Shoaib Ali Bukhari is the Bangladesh fan who paints his body like a tiger, attends most home matches and screams all day from the grandstand at the Shere Bangla National Stadium in Mirpur. He has traveled to India, Sri Lanka and Zimbabwe over the last nine years following the Bangladesh team.

Usually he is financially supported by corporate houses, current and former players, board officials and a supporters group for his travels. But this time he has struggled to find sufficient funds in his quest to travel to Australia and New Zealand for the World Cup.

As a result, he has appealed to the country's Prime Minister to help him. In a press conference arranged by a supporters group called BCSA, Shoaib said that he is itching to watch the World Cup in person, and knows that his support is what the team requires. The BCB has assured that he will get match tickets.

A motor mechanic by profession, Shoaib has gained following even among the Bangladesh players who call him "Tiger". Taskin Ahmed and Al-Amin Hossain, speaking at a press conference in Mirpur, said that he inspires them.

Al-Amin said: "We always see him in Bangladesh, so we will surely get inspired by his presence when we will see him in Australia."

DECEMBER 22, 2014

The charm of the Boxing Day Test

Jonathan Wilson: This annual fixture is special not just for the cricket, but also because it satisfies one of the tenets of Christmas - bringing people together
DECEMBER 07, 2014

Healing by putting your bat out

Russell Jackson: Touching tributes by strangers all over the world have helped immensely in recovering from the pain of Phillip Hughes' death
DECEMBER 06, 2014

The problem with watching England

Nicholas Hogg: It's not just about wanting your side to win; there's also the matter of which players you want to do well
DECEMBER 02, 2014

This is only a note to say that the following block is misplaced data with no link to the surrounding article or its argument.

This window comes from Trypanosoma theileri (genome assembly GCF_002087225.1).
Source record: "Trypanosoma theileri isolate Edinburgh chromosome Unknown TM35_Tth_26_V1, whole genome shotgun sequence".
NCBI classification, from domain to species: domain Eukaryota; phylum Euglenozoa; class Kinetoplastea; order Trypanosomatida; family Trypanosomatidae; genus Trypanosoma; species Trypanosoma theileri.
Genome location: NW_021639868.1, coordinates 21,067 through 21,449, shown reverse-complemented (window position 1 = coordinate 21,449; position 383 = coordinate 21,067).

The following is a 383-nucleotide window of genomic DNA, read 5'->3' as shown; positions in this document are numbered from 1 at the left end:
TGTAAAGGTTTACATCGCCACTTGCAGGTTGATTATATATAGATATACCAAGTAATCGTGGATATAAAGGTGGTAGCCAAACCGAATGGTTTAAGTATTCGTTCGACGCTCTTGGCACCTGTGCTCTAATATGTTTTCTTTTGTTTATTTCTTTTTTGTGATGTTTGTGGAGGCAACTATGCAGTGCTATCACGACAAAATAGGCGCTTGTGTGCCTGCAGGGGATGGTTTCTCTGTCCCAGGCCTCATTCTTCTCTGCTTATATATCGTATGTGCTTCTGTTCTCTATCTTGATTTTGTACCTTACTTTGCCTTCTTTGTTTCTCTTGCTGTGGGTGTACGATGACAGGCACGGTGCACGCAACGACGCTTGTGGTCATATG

On growing disenchanted with the game, and the bouncer

Santosh Vijaykumar: A fan on how his appetite for cricket and excitement at witnessing a good dose of short stuff at the Gabba this December waned once news of Phillip Hughes came in
NOVEMBER 13, 2014

Embracing Maxwell's unpredictability

Russell Jackson: Fans pop a vein when his ludicrous tactics fail, shrug when he succeeds. Either way, cricket's first bona fide troll is not about to change
NOVEMBER 07, 2014

Acknowledging the Indian who doesn't care for cricket

Samir Chopra: Yes, such a tribe exists, and it cannot be dismissed easily in this age when we constantly worry about the game's future
NOVEMBER 04, 2014

Dear West Indies cricket

Nicholas Hogg: A letter from a fan who grew up idolising the great Caribbean sides of the '80s
OCTOBER 23, 2014

The renewability of cricket

Samir Chopra: We as players and spectators have a great deal to do with the perceived complexity of the game, simply because we change over time
OCTOBER 19, 2014


Has cricket hit the roof?

Cricket's dominance in India might not be fading just yet, but the team's performance has not been as compelling as the last decade and high-profile retirements since have also had an impact on viewership. Ashok Malik, in Asian Age, wonders if a saturation has been reached, especially with other sports enticing the average fan.

Cricket viewership, even Indian Premier League viewership, is not growing. It has either reached a ceiling (IPL) or a floor (Test cricket). Even limited-overs cricket (the Fifty50) game, the mainstay of the Board of Control for Cricket in India (BCCI), is showing a worrying pattern. On-ground presence is lower than previously. The BCCI is masking it by hosting matches mainly in smaller cities and towns, where the novelty may still be there. As for television, a comparison between the India-West Indies limited-overs series of 2011 and 2013 would be telling. Both series were played in India. The first was played in the aftermath of India's World Cup victory and showed a TRP of 3.4 (male/15-34/Sec A, B and C). By the 2013 series, the TRP number had fallen to 2.2. TRP figures for the just-concluded (October 2014) India-West Indies series were not immediately available.